Review of the Album "Outcast" by German Thrash Metal Band Kreator
A Public Park in Essen Germany the Birthplace of the Band Kreator
Outcast Is a Different Type of Album by Kreator and Not Really Thrash
Of all the Kreator studio albums, Outcast released in 1997 is one of the few albums from this band that I have not yet reviewed until now and the Kreator journey continues. Is this album similar to Endorama? The one thing that is evident early on in this album is that it has little of the thrash metal elements of the band’s early years and by this time, Mille Petrozza is fully developed as a vocalist.
Kreator Was Experimenting Musically in 1997 Like Several Other Bands
By the third song in this album, we also see that Kreator has slowed down their musical pace and some of you may be wondering what happened to their thrash metal pace of play? It is pretty good to assume that Kreator was experimenting musically like several other bands in the late 1990’s.
How Does the Album Outcast Begin?
Outcast begins with a rock style song called “Leave This World Behind.” If the world is such a cold place as the song implies and we could have wings to fly out of it, where else could we go to? As of this moment in time, Earth is the only planet in the solar system that can support human life to such a great degree. “Phobia” is a mid-tempo rock song that sees Mille Petrozza sounding even more differently than we have heard him before, almost like he is straining his voice to utter the word “phobia.”
Outcast May Seem Like Kreator's St. Anger Moment But It Is Not
The third song Forever sounds a little bit like a more modern version of an early Black Sabbath album because of the riffing even though it is more modern and there is no doom metal influence in it. The song called Black Sunrise features Mille trying something he has not done as much and that is to use softer vocals. The song lyrically is about the world getting darker as he is not able to see the light anymore. Life has gotten much harder for the person mentioned in this song. It feels like we get overwhelmed by the circumstances of life and it drags us down. Does the album Outcast seem like it is Kreator’s St. Anger moment? To some fans it may seem like it because they are used to hearing Kreator be fast, heavy, and technical but even in their experimentation years, they did sound like a heavy metal band. Outcast and Endorama are lighter than most of the albums by the band but they are still good for a listener that keeps an open mind. “Whatever It May Take” has a beginning bass line that sounds like a lighter version of Pantera but us more progressive in nature. We cannot allow society to bring us down to our knees and take away all that we have. In the middle of the song, the bass guitar is even better and more audible than before.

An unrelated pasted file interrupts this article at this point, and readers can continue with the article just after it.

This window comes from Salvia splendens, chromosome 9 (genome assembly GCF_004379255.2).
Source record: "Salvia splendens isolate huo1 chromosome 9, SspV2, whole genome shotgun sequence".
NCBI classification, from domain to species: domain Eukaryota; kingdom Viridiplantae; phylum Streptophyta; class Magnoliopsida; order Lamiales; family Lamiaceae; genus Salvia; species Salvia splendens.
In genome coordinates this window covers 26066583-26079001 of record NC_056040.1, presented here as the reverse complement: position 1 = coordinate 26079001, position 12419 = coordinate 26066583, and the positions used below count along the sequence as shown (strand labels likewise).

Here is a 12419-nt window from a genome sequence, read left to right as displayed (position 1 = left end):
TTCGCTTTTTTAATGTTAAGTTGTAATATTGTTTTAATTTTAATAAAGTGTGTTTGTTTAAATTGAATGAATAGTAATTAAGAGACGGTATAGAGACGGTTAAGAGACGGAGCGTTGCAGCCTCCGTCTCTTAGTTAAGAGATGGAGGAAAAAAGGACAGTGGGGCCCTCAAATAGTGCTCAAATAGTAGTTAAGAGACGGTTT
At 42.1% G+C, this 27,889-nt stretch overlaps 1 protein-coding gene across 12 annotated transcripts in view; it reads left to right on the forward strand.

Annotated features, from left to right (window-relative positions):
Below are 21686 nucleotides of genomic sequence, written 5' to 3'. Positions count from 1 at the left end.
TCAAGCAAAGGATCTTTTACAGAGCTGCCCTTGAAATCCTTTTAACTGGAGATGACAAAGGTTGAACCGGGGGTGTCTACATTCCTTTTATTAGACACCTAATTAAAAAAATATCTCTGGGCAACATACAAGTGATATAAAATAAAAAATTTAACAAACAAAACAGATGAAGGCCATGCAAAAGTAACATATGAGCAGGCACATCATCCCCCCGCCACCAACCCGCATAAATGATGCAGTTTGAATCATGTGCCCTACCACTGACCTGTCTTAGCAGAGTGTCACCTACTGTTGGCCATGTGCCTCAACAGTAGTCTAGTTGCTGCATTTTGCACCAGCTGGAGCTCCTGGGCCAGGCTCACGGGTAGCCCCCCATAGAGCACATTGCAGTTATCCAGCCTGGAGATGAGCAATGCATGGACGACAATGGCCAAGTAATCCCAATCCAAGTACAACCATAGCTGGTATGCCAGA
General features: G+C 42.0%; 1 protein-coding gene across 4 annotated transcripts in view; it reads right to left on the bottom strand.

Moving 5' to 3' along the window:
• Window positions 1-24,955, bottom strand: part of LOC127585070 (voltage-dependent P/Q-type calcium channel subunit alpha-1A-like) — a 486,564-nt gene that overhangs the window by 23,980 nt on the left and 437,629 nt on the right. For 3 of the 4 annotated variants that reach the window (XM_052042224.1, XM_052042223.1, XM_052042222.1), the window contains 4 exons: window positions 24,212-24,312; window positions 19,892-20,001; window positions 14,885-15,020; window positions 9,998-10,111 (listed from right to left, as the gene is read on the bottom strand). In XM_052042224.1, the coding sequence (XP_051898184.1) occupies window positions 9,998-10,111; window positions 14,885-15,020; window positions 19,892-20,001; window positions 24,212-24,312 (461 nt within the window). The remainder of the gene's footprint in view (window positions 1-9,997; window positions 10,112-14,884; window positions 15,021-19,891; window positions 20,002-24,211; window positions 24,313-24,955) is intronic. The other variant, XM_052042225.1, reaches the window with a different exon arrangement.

Final Thoughts About the Album Outcast
Alive Again is a good groove filled song about what happens when a person overreacts and becomes an emotional psychopath. That person loses their sense of direction and cannot be “alive” in the way that they should. Overall, Outcast is different, experimental mid-tempo based kind of heavy metal album from Kreator but that should not dissuade you from listening to this album and appreciating it for what it is musically.
This content reflects the personal opinions of the author. It is accurate and true to the best of the author’s knowledge and should not be substituted for impartial fact or advice in legal, political, or personal matters.
© 2019 Ara Vahanian